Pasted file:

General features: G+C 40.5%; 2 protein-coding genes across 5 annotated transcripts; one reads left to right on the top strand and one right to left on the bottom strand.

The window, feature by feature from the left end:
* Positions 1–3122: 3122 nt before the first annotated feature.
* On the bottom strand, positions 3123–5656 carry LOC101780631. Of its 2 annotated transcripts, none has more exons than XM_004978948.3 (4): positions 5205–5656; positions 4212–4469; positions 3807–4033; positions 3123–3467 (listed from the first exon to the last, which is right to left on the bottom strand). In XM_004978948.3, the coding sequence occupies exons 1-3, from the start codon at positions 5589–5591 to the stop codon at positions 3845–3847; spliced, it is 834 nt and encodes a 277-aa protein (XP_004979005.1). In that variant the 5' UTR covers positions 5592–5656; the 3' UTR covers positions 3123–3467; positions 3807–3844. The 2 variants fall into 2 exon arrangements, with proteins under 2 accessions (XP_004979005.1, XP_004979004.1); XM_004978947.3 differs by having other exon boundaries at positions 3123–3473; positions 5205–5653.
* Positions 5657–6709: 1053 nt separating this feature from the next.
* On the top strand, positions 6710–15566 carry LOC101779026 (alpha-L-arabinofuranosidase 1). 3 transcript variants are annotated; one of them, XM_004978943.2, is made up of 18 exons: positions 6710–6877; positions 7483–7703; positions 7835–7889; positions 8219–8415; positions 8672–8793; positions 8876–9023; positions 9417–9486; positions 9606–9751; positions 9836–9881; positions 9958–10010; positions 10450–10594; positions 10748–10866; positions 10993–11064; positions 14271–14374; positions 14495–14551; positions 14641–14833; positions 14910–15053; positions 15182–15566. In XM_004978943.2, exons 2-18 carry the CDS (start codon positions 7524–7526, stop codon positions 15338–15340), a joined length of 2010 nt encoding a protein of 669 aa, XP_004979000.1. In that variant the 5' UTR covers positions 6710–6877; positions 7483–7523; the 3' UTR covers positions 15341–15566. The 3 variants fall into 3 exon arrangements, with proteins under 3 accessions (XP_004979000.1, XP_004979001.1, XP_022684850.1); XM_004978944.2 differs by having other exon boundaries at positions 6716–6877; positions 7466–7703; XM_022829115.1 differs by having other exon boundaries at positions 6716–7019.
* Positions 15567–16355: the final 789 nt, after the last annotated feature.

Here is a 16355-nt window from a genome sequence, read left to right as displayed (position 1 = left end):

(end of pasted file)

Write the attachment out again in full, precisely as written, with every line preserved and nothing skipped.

General features: G+C 40.5%; 2 protein-coding genes across 5 annotated transcripts; one reads left to right on the top strand and one right to left on the bottom strand.

The window, feature by feature from the left end:
* Positions 1–3122: 3122 nt before the first annotated feature.
* On the bottom strand, positions 3123–5656 carry LOC101780631. Of its 2 annotated transcripts, none has more exons than XM_004978948.3 (4): positions 5205–5656; positions 4212–4469; positions 3807–4033; positions 3123–3467 (listed from the first exon to the last, which is right to left on the bottom strand). In XM_004978948.3, the coding sequence occupies exons 1-3, from the start codon at positions 5589–5591 to the stop codon at positions 3845–3847; spliced, it is 834 nt and encodes a 277-aa protein (XP_004979005.1). In that variant the 5' UTR covers positions 5592–5656; the 3' UTR covers positions 3123–3467; positions 3807–3844. The 2 variants fall into 2 exon arrangements, with proteins under 2 accessions (XP_004979005.1, XP_004979004.1); XM_004978947.3 differs by having other exon boundaries at positions 3123–3473; positions 5205–5653.
* Positions 5657–6709: 1053 nt separating this feature from the next.
* On the top strand, positions 6710–15566 carry LOC101779026 (alpha-L-arabinofuranosidase 1). 3 transcript variants are annotated; one of them, XM_004978943.2, is made up of 18 exons: positions 6710–6877; positions 7483–7703; positions 7835–7889; positions 8219–8415; positions 8672–8793; positions 8876–9023; positions 9417–9486; positions 9606–9751; positions 9836–9881; positions 9958–10010; positions 10450–10594; positions 10748–10866; positions 10993–11064; positions 14271–14374; positions 14495–14551; positions 14641–14833; positions 14910–15053; positions 15182–15566. In XM_004978943.2, exons 2-18 carry the CDS (start codon positions 7524–7526, stop codon positions 15338–15340), a joined length of 2010 nt encoding a protein of 669 aa, XP_004979000.1. In that variant the 5' UTR covers positions 6710–6877; positions 7483–7523; the 3' UTR covers positions 15341–15566. The 3 variants fall into 3 exon arrangements, with proteins under 3 accessions (XP_004979000.1, XP_004979001.1, XP_022684850.1); XM_004978944.2 differs by having other exon boundaries at positions 6716–6877; positions 7466–7703; XM_022829115.1 differs by having other exon boundaries at positions 6716–7019.
* Positions 15567–16355: the final 789 nt, after the last annotated feature.

Here is a 16355-nt window from a genome sequence, read left to right as displayed (position 1 = left end):